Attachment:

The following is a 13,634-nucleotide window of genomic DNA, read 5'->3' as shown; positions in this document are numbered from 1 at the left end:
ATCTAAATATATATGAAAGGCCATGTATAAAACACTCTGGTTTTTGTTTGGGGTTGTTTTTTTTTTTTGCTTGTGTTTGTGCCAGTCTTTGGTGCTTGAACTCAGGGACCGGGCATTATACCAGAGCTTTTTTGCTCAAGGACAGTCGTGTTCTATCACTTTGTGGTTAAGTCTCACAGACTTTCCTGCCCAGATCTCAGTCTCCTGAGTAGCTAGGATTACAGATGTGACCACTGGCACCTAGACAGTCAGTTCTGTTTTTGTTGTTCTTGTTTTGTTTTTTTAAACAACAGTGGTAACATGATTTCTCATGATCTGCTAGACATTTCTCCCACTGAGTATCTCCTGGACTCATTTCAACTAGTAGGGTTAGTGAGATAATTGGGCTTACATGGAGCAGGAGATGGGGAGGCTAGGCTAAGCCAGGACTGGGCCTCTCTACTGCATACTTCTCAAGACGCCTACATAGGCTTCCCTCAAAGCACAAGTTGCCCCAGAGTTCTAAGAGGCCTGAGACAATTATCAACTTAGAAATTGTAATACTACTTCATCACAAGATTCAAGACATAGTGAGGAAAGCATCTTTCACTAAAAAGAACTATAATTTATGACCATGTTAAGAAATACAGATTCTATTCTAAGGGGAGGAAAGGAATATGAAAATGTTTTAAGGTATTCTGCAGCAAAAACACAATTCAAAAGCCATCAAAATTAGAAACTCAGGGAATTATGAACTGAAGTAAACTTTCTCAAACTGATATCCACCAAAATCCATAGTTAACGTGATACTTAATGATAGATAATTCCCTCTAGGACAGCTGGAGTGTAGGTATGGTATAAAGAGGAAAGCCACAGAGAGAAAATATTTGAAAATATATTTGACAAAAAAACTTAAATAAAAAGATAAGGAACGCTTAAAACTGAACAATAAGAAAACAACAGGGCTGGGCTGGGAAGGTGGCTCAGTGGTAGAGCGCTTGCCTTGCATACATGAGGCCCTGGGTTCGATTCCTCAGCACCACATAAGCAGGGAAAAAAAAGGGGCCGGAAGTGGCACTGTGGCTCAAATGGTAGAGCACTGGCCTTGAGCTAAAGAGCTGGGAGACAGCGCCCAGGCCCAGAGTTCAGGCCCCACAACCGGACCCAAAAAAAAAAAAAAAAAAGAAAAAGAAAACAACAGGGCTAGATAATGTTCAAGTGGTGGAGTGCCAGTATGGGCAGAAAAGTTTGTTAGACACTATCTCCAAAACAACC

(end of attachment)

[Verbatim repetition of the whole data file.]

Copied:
The following is a 13,634-nucleotide window of genomic DNA, read 5'->3' as shown; positions in this document are numbered from 1 at the left end:
ATCTAAATATATATGAAAGGCCATGTATAAAACACTCTGGTTTTTGTTTGGGGTTGTTTTTTTTTTTTGCTTGTGTTTGTGCCAGTCTTTGGTGCTTGAACTCAGGGACCGGGCATTATACCAGAGCTTTTTTGCTCAAGGACAGTCGTGTTCTATCACTTTGTGGTTAAGTCTCACAGACTTTCCTGCCCAGATCTCAGTCTCCTGAGTAGCTAGGATTACAGATGTGACCACTGGCACCTAGACAGTCAGTTCTGTTTTTGTTGTTCTTGTTTTGTTTTTTTAAACAACAGTGGTAACATGATTTCTCATGATCTGCTAGACATTTCTCCCACTGAGTATCTCCTGGACTCATTTCAACTAGTAGGGTTAGTGAGATAATTGGGCTTACATGGAGCAGGAGATGGGGAGGCTAGGCTAAGCCAGGACTGGGCCTCTCTACTGCATACTTCTCAAGACGCCTACATAGGCTTCCCTCAAAGCACAAGTTGCCCCAGAGTTCTAAGAGGCCTGAGACAATTATCAACTTAGAAATTGTAATACTACTTCATCACAAGATTCAAGACATAGTGAGGAAAGCATCTTTCACTAAAAAGAACTATAATTTATGACCATGTTAAGAAATACAGATTCTATTCTAAGGGGAGGAAAGGAATATGAAAATGTTTTAAGGTATTCTGCAGCAAAAACACAATTCAAAAGCCATCAAAATTAGAAACTCAGGGAATTATGAACTGAAGTAAACTTTCTCAAACTGATATCCACCAAAATCCATAGTTAACGTGATACTTAATGATAGATAATTCCCTCTAGGACAGCTGGAGTGTAGGTATGGTATAAAGAGGAAAGCCACAGAGAGAAAATATTTGAAAATATATTTGACAAAAAAACTTAAATAAAAAGATAAGGAACGCTTAAAACTGAACAATAAGAAAACAACAGGGCTGGGCTGGGAAGGTGGCTCAGTGGTAGAGCGCTTGCCTTGCATACATGAGGCCCTGGGTTCGATTCCTCAGCACCACATAAGCAGGGAAAAAAAAGGGGCCGGAAGTGGCACTGTGGCTCAAATGGTAGAGCACTGGCCTTGAGCTAAAGAGCTGGGAGACAGCGCCCAGGCCCAGAGTTCAGGCCCCACAACCGGACCCAAAAAAAAAAAAAAAAAAGAAAAAGAAAACAACAGGGCTAGATAATGTTCAAGTGGTGGAGTGCCAGTATGGGCAGAAAAGTTTGTTAGACACTATCTCCAAAACAACC